Fraud Still a Costly Problem for Construction Companies
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Since the pandemic began, construction companies have been forced to deal with project delays, cancellations, supply chain issues impacting raw materials and supplies, new safety measures on job sites, and other workforce issues. These challenges certainly impacted cash flow and profitability. For this reason, it is difficult to imagine that fraud could be occurring at a time when most companies struggling. Unfortunately, the sad reality is that even during the pandemic, fraud schemes were being perpetrated. According to the 2020 ACFE Report to the Nations, construction companies suffered a median loss of $200,000 per incident. Unfortunately, this places the industry amongst the top five highest fraud loss industries. To help companies understand the risk, common schemes, and effectiveness of prevention measures, JLK Rosenberger has provided a summary of the key information below.
Key Report Findings
- Frequent Fraud Schemes – The report investigated the most frequent fraud schemes perpetrated against construction companies. It was found that 47% of the cases involved corruption, 25% financial statement fraud, 22% billing fraud, 17% check and payment tampering, 13% cash larceny, 13% skimming, 12% cash on hand, and 9% expense reimbursements. This information provides important details companies need to consider when designing fraud prevention controls.
- Fraud Controls Impact on Median Loss – The report wanted to understand the relationship between anti-fraud controls and median-loss impact. It was found that job rotation/mandatory vacations resulted in a 50% loss reduction, internal audit department 50% reduction, management certification of financial statements 50% reduction, surprise audits 46% reduction, proactive data monitoring 38% reduction, hotline 33% reduction, fraud training 33% reduction, rewards for whistleblowers 21% reduction and employee support programs resulted in a 25% loss reduction.
- Common Schemes in High-Risk Departments – The report wanted to understand the most common schemes in certain departments such as operations, accounting, and customer service. The findings include:
- Operations – The most common schemes used against the operations department include corruption, billing fraud, noncash, cash larceny, and skimming.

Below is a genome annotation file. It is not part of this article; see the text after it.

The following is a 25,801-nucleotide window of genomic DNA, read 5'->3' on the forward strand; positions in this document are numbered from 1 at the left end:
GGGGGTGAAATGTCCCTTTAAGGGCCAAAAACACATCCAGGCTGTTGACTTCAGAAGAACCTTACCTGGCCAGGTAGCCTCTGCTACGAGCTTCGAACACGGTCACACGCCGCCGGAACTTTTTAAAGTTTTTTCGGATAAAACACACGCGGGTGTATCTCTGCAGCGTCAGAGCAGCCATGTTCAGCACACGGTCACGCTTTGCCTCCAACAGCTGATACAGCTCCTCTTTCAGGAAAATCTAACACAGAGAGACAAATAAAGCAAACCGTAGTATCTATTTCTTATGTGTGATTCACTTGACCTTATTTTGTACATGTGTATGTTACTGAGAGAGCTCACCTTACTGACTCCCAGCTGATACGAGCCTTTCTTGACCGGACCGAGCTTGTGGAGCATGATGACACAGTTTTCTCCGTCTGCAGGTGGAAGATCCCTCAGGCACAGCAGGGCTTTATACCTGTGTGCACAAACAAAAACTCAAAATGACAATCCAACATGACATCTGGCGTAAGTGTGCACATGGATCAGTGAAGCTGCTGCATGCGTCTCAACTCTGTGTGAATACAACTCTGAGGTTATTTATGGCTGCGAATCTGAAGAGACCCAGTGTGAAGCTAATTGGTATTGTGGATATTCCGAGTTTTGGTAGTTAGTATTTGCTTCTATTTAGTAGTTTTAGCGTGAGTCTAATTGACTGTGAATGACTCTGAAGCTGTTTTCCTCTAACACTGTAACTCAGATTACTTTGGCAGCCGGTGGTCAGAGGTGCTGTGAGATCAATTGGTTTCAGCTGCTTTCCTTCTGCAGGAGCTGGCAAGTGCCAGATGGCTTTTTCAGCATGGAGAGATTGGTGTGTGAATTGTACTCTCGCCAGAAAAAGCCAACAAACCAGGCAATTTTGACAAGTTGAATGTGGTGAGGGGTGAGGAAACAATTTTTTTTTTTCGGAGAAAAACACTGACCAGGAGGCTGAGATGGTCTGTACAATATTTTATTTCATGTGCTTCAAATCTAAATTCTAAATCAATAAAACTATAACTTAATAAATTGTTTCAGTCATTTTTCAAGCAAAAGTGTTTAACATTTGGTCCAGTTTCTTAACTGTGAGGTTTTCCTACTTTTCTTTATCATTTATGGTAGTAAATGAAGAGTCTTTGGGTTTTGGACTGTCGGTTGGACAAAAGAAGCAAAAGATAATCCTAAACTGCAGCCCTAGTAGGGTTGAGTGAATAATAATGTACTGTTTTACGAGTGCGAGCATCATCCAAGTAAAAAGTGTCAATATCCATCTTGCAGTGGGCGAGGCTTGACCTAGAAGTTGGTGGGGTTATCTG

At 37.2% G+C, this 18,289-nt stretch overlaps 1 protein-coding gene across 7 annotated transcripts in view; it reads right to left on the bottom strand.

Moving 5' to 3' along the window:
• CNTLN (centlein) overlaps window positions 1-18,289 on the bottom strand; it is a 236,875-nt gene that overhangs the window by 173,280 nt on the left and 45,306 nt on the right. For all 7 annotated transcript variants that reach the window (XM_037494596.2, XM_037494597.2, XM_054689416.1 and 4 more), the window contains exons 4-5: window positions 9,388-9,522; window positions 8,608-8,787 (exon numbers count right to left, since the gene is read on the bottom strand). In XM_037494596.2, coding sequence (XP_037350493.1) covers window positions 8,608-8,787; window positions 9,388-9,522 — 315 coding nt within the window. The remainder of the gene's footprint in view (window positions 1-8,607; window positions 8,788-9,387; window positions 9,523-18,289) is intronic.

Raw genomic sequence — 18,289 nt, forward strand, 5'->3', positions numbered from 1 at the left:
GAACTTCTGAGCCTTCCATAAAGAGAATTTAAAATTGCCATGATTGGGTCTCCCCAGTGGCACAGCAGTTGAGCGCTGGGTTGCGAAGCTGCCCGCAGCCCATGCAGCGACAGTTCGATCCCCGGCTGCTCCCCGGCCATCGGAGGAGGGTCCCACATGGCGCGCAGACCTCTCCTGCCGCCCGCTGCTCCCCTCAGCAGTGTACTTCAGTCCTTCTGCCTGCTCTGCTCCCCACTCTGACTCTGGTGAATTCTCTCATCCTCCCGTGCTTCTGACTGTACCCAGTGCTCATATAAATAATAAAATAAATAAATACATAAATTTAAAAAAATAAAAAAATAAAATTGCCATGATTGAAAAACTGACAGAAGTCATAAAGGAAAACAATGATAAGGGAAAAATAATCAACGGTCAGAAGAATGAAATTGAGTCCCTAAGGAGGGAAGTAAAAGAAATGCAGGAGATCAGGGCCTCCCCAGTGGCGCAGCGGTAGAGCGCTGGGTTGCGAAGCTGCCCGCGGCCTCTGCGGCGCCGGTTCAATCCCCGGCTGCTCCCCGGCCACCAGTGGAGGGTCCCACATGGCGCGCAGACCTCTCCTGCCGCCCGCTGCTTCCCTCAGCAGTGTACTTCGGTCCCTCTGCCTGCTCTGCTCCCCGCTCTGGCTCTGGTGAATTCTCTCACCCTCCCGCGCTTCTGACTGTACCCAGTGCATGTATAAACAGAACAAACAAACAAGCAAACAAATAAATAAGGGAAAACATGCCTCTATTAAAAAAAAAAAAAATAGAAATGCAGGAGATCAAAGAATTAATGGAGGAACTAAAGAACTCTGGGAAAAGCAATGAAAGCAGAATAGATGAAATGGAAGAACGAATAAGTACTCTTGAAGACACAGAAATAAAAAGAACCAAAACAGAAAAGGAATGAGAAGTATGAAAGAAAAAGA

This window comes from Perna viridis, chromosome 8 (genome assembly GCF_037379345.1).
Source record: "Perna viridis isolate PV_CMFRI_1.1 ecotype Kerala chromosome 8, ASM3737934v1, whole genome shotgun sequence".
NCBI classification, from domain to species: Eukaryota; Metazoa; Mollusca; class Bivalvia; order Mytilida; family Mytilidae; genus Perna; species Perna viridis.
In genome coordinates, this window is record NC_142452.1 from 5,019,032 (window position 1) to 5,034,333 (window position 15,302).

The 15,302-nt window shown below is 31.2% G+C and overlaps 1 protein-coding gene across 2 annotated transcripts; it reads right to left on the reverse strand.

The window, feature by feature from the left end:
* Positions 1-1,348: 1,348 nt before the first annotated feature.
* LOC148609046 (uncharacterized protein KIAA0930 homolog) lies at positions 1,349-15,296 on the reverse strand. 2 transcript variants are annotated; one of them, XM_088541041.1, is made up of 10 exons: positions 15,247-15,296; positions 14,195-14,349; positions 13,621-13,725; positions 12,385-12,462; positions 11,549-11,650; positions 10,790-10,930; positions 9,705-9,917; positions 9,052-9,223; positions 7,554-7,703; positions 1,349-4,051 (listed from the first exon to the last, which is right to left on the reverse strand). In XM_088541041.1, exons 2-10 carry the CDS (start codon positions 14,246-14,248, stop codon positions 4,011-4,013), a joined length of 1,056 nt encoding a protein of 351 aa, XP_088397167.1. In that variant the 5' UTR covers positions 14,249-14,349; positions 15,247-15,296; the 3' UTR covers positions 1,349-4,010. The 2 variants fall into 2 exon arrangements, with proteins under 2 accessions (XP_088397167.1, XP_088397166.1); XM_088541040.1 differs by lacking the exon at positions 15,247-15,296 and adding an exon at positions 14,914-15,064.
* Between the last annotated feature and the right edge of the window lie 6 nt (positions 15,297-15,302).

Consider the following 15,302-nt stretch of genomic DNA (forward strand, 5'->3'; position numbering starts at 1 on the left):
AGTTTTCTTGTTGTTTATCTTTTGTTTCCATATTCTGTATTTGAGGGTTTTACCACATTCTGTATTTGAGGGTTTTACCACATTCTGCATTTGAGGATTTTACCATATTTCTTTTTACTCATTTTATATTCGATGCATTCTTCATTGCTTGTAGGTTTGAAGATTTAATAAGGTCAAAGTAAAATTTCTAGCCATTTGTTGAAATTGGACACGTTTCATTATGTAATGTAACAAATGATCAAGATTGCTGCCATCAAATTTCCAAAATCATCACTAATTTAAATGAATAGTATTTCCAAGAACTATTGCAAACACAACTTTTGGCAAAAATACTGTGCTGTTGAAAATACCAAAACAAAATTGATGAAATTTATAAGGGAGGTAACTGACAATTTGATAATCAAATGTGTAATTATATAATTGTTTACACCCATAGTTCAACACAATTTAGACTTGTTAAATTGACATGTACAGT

- Accounting – The most common schemes used against the accounting department include billing fraud, check and payment tampering, corruption, payroll fraud, skimming, and cash larceny.
- Customer Service – The most common schemes used against the customer service department includes corruption, skimming, cash on hand, cash larceny, check and payment tampering, and expense reimbursements.
- Red Flag Behaviors – While the data on fraud schemes is useful, a comprehensive fraud prevention program also evaluates behavioral red flags as a proactive step. It was found that in 42% of cases, the fraudster was living beyond their means, 26% experiencing financial difficulties, 19% had an unusually close relationship with a customer/vendor, 15% control issues, 12% divorce/family problems, 9% addiction issues, 8% complained about inadequate pay, and 5% had past legal problems.
- Common HR Issues – The report also investigated the most common HR issues experienced by fraudsters. It was discovered in 13% percent of cases, a poor performance evaluation had been received, 12% fear of job loss, 10% denied raise or promotion, 4% cut in pay or benefits, and 3% had received a demotion.
- Punishments for Fraud – How a fraudster is punished sets the example for how the business may deal with other criminal behavior. It was discovered that in 66% of cases, the perpetrator was terminated, 11% no longer with the company, 11% reached a settlement agreement, 10% permitted to resign, 9% placed on probation, and only 5% received no punishment at all.
We’re here to help
Fraud is an ever-present threat that Los Angeles and Orange County construction companies need to address through fraud prevention planning. If you have a question about the report findings or need assistance with forensic accounting or fraud prevention planning, JLK Rosenberger can help. For additional information, call us at 949-860-9902 or click here to contact us. We look forward to speaking with you soon